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The best events at Melbourne Food and Wine Festival

Melbourne's biggest event for foodies returns for its 25th year

Photograph: Supplied

This year, Melbourne Food and Wine Festival turns 25, and is putting on more than 200 events to celebrate. Not only will MFWF be tipping its hat to those who helped make the festival a must-do since 1992 – but it will also roll out the welcome mat to international talent by hosting the prestigious World's 50 Best Restaurants awards night in Melbourne for the first time.

Below is our list of highlights – but make sure you check out the full program. 

Test your foodie credentials by seeing how many of Melbourne's 50 best restaurants you've ticked off, and keep up to date with our latest reviews

The best of Melbourne Food and Wine Festival

1

The Breakfast Club

It's no secret Melbourne has made an art out of breakfast (or brunch, to be more specific), which is why this year's festival hub – the House of Food and Wine – will be hosting the ultimate boozy brunch event on Sunday April 2. A line-up of sweet and savoury dishes will be presented by MoVida, Magic Mountain Saloon, Tokyo Tina, Mario's Café, Top Paddock, Higher Ground, Longhorn Saloon and Om Nom. If you need a little pep for the day, MoVida will be curating a wine and sherry list, while Romeo Lane will be making cocktails including a special Bloody Mary.

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2

Fancy Hank's and Grown and Gathered Dinner

You may be familiar with top-to-toe cooking, but this dinner collaboration between mini-farm Grown and Gathered and barbecue joint Fancy Hank's will see a pig that has been ethically raised specifically for the dinner used in its entirety on Monday April 3. The pig will be cooked in several ways using charcoal and open flame, and will be served with salads and sides from Grown and Gathered's cookbook. Natural wines from the farm will be served with the seasonal feast.

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Melbourne
3

Hoaxed: An April Fools Event

George Calombaris will be keeping his April Fools Melbourne Food and Wine Festival event under wraps until Saturday April 1, when the chef turns lunch and dinner service at The Press Club into a dining experience like no other.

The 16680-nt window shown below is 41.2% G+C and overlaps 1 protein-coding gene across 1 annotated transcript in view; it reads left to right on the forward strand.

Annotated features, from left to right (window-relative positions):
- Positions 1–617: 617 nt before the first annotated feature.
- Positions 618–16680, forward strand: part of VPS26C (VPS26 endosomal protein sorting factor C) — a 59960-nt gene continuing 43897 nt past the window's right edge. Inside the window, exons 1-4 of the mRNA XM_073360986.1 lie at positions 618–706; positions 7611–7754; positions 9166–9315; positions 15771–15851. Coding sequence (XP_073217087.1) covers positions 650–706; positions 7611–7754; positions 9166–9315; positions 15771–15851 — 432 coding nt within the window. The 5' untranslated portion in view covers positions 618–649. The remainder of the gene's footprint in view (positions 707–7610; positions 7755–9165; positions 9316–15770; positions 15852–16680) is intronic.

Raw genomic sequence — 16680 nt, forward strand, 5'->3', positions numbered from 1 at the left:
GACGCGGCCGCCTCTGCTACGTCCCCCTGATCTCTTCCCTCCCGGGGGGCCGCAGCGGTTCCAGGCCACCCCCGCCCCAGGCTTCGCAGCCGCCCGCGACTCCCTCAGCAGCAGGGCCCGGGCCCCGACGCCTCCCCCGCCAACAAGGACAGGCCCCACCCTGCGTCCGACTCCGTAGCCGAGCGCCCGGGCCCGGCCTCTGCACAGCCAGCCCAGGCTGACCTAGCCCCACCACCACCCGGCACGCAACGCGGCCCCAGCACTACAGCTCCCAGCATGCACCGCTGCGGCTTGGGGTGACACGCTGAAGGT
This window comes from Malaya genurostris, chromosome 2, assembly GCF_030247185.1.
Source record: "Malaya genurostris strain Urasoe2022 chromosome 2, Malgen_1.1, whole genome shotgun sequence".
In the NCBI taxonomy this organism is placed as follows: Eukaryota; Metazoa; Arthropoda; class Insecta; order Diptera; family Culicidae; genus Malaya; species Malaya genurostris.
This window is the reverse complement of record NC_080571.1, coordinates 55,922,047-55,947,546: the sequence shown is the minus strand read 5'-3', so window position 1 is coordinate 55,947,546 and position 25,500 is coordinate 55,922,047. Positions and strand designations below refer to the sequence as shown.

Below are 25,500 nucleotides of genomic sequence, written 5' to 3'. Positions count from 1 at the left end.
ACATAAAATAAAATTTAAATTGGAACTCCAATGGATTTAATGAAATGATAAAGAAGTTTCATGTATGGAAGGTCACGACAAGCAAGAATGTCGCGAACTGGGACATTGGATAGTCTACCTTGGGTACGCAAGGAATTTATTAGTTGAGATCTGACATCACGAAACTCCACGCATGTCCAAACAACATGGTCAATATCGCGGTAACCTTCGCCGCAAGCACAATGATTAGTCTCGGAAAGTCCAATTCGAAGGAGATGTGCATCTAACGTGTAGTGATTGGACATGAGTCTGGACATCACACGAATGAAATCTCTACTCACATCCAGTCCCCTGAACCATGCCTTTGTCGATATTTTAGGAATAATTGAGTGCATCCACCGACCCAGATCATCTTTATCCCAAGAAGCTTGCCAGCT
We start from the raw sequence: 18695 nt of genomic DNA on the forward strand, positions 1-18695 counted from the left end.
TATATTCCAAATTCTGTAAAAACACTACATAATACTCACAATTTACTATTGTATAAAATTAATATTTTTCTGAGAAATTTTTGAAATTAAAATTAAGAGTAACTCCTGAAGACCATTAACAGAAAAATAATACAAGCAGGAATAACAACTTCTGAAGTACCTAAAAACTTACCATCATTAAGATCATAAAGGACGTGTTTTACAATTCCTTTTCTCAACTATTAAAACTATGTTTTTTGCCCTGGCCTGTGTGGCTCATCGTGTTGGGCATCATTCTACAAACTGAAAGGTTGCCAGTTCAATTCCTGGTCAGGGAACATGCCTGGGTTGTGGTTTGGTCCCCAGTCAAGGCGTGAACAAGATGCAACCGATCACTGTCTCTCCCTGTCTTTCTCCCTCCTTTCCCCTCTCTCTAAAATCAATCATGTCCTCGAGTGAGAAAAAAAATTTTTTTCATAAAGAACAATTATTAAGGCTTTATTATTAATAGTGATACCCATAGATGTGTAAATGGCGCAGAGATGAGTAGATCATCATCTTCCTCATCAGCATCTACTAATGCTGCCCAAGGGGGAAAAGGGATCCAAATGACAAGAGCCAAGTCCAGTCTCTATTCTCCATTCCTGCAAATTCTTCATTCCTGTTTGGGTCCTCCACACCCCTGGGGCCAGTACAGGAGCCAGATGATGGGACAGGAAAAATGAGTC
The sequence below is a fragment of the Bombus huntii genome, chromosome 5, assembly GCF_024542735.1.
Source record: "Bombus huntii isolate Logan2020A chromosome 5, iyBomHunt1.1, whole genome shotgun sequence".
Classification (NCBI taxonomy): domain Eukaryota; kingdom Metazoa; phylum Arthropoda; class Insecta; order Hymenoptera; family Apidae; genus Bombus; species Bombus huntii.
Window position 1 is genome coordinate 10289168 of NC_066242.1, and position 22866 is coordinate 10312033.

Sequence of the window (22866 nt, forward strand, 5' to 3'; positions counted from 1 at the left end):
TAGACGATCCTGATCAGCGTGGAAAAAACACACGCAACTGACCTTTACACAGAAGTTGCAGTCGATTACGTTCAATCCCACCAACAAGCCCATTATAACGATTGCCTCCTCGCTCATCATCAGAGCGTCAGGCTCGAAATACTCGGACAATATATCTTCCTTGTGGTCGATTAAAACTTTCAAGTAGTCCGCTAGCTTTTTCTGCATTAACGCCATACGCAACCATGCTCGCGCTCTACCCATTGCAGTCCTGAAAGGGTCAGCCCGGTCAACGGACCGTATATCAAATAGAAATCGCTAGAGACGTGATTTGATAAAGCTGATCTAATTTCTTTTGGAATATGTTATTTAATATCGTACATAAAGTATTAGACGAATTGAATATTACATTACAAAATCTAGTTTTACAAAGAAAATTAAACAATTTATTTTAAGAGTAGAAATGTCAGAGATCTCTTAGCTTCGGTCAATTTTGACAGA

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Melbourne
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Five minutes with Stephanie Alexander

How has the Melbourne Food and Wine Festival changed since your first event with the festival back in 1992?
MFWF has just become bigger and better over the years. It seems to be well ahead of the trend and the line-up of international guests is always exciting. The mix of local events with those from abroad has been well managed I think.

How do you think the average Australian household has changed when it comes to home cooking, since the release of your well-loved cookbook The Cook’s Companion in 1992?
Sometimes I wonder how much home cooking actually still goes on. Especially in households headed by the under 30s. The proliferation of cafés and food destinations offer seductive alternatives to doing it yourself. However, for most families economics plays a part and not many families can afford to eat out five times a week. I also think The Cook’s Companion is still relevant – modern mums may well have chosen to purchase the digital app of The Cook’s Companion. To have it in your pocket is much easier than taking all 2.5kg of it to the supermarket!

Food trends, as we’re well aware, come and go. But what doesn’t go out of style in the food world?
Fresh fruit and vegetables. We are fortunate in Melbourne in having such a range of fresh food markets, as well as specialist farmers’ markets as well as our strip shopping greengrocers. No one needs to be buying their fruit and vegetables on a tray wrapped in plastic. 

Where is your favourite place to do the groceries in Melbourne?
I frequent an IGA for the basics. It is small and personal and has a great selection of specialist lines such as good Australian olive oils, cheeses, fresh pasta and artisan baked goods.  I also go to specialist delis such as my favourite Laikon in Bridge Road, Richmond.

What’s your favourite dish in Melbourne at the moment and why?
No answer! Favourite dish is a concept I cannot relate to. It is always the last delicious thing I have tasted. And more often I have cooked it myself.

What are you most excited about for this year’s Melbourne Food and Wine Festival?
The fresh produce market, HarvEAST, which I am curating (together with Richard Cornish) at Eastland to be held on Sunday April 9.

The best restaurants in Melbourne

The 50 best restaurants in Melbourne

Unless you have the metabolism of a nine-year-old, and the finances of a Kardashian, you never stand a chance against Melbourne's ferocious dining machine. The openings just don't stop and ain't nobody got time to keep on top of what's what. Except us, that is. So behold, our eat-and-destroy list – a guide to Melbourne's 50 best restaurants.

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By: Time Out editors

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